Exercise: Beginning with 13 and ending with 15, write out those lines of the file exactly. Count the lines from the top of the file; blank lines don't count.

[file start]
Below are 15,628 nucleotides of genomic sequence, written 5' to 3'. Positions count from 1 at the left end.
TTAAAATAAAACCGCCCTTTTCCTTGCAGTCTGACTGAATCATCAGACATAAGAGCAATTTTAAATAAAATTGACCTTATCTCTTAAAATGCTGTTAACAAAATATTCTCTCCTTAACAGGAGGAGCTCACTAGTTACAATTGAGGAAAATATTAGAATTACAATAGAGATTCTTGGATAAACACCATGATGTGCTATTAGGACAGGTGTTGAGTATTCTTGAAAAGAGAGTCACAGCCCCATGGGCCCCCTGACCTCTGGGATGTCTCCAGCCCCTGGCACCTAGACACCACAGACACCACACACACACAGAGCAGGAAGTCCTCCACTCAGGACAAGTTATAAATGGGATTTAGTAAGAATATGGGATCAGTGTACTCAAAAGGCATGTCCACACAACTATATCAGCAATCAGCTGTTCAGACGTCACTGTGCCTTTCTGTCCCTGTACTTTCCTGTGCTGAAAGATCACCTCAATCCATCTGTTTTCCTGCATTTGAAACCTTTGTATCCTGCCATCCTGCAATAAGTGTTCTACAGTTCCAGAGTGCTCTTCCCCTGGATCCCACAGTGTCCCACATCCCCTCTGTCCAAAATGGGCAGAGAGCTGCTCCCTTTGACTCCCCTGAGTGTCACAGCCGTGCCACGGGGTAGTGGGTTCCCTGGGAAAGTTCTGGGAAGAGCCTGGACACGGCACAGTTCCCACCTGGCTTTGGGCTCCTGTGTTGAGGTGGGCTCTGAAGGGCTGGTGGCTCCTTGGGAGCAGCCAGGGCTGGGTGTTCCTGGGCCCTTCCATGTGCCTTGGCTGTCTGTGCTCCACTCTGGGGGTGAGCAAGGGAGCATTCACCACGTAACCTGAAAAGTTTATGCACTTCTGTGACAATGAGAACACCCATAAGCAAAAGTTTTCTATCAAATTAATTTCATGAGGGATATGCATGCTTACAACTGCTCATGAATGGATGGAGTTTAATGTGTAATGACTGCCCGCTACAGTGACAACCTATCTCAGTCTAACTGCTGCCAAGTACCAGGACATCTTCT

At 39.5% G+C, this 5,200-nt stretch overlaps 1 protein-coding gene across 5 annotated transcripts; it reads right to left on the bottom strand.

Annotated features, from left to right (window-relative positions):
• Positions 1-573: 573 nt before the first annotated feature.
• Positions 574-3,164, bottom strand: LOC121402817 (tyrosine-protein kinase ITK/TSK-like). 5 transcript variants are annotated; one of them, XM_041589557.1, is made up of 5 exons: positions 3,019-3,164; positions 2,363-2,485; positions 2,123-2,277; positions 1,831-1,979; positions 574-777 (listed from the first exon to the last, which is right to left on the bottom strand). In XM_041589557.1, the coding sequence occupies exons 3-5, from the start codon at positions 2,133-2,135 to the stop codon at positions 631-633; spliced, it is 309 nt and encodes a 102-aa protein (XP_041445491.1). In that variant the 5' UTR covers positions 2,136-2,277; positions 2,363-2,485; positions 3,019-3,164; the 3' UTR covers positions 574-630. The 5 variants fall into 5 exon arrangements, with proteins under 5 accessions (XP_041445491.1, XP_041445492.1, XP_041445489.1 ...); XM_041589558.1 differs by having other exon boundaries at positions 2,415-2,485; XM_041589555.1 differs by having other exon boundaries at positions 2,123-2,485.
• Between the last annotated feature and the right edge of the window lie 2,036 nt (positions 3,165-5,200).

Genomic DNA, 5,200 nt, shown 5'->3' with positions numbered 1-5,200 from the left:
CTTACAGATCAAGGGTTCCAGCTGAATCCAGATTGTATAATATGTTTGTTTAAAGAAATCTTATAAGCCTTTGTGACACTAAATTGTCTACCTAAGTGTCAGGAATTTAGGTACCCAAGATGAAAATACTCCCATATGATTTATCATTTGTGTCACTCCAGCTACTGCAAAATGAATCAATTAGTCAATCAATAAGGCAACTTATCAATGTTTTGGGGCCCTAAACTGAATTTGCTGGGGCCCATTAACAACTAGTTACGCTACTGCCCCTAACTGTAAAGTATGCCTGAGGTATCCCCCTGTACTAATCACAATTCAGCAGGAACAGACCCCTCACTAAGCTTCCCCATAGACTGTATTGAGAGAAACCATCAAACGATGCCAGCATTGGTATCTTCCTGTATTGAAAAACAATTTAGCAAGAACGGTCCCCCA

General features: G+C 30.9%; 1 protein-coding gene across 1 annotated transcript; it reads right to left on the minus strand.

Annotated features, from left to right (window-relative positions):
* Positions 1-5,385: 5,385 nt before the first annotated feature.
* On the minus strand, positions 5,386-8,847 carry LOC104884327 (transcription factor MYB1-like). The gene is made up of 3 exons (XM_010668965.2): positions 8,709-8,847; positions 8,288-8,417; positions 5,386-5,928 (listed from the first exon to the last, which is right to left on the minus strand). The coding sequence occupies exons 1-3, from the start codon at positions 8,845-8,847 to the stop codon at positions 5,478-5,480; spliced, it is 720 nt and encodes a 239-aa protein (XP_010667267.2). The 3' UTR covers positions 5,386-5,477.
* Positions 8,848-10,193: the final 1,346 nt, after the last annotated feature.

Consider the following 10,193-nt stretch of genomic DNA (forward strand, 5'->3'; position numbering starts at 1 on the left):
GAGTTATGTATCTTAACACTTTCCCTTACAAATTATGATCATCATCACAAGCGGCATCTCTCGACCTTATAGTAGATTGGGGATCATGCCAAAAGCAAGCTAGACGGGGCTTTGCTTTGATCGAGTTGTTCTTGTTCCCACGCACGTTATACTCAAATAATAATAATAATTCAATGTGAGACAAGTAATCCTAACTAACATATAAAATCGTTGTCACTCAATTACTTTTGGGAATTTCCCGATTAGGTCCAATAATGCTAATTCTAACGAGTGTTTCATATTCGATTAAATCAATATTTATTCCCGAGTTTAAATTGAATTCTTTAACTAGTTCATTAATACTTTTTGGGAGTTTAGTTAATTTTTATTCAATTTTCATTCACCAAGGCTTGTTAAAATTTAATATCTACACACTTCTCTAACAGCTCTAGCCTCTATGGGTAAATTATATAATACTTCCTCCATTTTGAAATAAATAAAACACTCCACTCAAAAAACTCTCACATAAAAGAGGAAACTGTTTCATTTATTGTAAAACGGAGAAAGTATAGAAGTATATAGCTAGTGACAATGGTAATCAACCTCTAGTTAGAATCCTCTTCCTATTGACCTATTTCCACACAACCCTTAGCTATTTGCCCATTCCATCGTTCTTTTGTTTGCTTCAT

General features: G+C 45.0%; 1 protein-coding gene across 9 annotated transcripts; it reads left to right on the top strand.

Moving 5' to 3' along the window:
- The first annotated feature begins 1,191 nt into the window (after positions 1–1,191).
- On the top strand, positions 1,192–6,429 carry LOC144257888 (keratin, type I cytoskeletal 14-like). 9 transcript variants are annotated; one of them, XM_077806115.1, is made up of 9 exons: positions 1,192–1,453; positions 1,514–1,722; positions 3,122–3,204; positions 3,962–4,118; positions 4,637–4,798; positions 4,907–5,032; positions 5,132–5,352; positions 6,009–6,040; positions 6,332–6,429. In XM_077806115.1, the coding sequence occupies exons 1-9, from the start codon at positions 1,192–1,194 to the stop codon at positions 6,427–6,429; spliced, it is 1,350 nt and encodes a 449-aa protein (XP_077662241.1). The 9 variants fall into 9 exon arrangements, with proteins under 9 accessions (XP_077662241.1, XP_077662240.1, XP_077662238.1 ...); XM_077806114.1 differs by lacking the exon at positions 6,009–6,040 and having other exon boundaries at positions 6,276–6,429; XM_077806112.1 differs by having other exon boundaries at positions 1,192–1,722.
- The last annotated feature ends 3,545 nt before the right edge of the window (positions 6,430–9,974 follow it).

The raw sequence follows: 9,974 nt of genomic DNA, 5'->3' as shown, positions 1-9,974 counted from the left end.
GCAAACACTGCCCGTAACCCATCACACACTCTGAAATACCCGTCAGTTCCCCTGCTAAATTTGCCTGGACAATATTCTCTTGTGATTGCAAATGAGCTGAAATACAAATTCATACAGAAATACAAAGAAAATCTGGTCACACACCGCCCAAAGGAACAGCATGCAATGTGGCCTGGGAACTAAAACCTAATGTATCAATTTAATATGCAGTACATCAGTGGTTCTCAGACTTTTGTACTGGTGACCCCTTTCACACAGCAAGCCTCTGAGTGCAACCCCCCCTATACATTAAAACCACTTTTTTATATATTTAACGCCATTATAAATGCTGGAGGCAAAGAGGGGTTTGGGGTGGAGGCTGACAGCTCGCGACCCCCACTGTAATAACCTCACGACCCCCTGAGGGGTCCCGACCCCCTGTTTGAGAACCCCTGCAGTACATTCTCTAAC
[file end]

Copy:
* On the minus strand, positions 5,386-8,847 carry LOC104884327 (transcription factor MYB1-like). The gene is made up of 3 exons (XM_010668965.2): positions 8,709-8,847; positions 8,288-8,417; positions 5,386-5,928 (listed from the first exon to the last, which is right to left on the minus strand). The coding sequence occupies exons 1-3, from the start codon at positions 8,845-8,847 to the stop codon at positions 5,478-5,480; spliced, it is 720 nt and encodes a 239-aa protein (XP_010667267.2). The 3' UTR covers positions 5,386-5,477.
* Positions 8,848-10,193: the final 1,346 nt, after the last annotated feature.

Consider the following 10,193-nt stretch of genomic DNA (forward strand, 5'->3'; position numbering starts at 1 on the left):